The public housing component of the West End plan is the furthest along because of the tax credit award, Gapen said. But the neighborhood needs additional housing redevelopment, she said.

To experience a transformative impact, the West End needs to rehabilitate 30 vacant houses and 30 owner-occupied houses, all in one year, she said.

“We have yet to identify funding for that, but that’s the strategy,” Gapen said. “… We are trying to identify, what would it truly take to be transformative?”

Because unemployment rates are higher in the West End than in other parts of the city, the neighborhood needs more bus service so people can get to second- and third-shift jobs, she said.

Mixed-income housing is key to the transformation, Gapen said. A combination of public housing and rent-controlled and market-rate apartments would help lure businesses and restaurants back to the West End, she said.

Community partners like Habitat for Humanity and Partners in Learning have pledged $19 million in in-kind services to the West End plan, which would build on existing strengths in the neighborhood including anchor institutions like Livingstone College and the VA Medical Center.

The rehabilitation of vacant Duncan School, where many new services would be housed, also is central to the plan.

Many people turned out at a public hearing last month to endorse the plan. Fannie Butler, president of the West End Community Organization, said her group will help in any way it can.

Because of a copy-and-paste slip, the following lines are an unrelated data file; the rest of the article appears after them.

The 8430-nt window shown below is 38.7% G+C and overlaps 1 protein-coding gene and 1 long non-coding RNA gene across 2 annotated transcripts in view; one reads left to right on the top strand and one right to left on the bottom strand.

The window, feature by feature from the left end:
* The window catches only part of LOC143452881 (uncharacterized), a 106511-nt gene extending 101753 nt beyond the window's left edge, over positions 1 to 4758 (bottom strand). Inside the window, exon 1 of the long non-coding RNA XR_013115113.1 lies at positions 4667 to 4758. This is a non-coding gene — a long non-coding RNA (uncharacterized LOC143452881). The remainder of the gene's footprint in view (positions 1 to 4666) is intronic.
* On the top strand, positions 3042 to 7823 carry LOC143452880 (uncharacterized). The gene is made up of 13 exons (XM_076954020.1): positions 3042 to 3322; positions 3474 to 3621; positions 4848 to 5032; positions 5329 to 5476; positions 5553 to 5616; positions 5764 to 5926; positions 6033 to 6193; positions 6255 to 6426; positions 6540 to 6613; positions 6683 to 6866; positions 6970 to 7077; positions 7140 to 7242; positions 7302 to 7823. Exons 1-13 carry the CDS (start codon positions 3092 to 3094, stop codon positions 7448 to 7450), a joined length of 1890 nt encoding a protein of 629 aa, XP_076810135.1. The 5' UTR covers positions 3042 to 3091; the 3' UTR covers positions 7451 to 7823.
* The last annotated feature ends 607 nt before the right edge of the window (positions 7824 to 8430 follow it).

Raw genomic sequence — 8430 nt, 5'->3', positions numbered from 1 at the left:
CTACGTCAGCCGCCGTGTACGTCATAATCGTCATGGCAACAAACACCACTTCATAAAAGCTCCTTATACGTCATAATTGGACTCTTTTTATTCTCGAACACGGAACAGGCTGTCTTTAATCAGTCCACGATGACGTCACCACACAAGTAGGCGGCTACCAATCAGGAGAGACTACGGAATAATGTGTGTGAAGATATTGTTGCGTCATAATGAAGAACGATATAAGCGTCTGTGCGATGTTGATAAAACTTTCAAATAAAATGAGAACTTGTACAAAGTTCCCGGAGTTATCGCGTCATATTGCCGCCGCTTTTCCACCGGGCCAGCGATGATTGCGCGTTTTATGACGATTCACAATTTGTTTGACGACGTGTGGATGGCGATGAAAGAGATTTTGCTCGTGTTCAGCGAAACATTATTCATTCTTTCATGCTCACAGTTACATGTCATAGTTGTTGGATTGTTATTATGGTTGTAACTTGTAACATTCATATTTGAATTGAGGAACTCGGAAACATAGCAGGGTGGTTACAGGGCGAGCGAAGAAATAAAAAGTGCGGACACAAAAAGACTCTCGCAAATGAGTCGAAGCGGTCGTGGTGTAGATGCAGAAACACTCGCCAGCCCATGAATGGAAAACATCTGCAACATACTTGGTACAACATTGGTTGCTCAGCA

William Peoples, who took former City Manager David Treme on a tour of the West End years ago, said the seed has been planted.

“It’s been a long time coming,” Peoples said. “I’m glad to see it take fruit.”

Keri Allman of Rowan-Cabarrus Community College offered assistance with the educational component of the plan, including GED classes, job search assistance, resume preparation and skill enhancements.

Commander Mae Carroll said the J.C. Price American Legion Post in the West End is seeking grants to help pay for a new, state-of-the-art building that would complement the new Civic Park Apartments.

GeoRene Jones of St. John’s Lutheran Church encouraged the faith community to become involved and find a way to help. Bradley Taylor of Outreach Christian Ministries pledged support.

Norma Honeycutt said Partners in Learning would bring its nationally accredited preschool and childcare program to the West End.

Rowan County commissioner Jon Barber praised the plan as well thought out and forward-looking, and Rick Parker of Novant Health Rowan Medical Center pledged the hospital’s support.

Councilman Pete Kennedy said even though the city did not win an $18 million implementation grant, he is confident the West End transformation will happen because of the way the community has come together around the plan.

“This collaboration and partnership is what makes Salisbury a special city,” Kennedy said.

Contact reporter Emily Ford at 704-797-4264.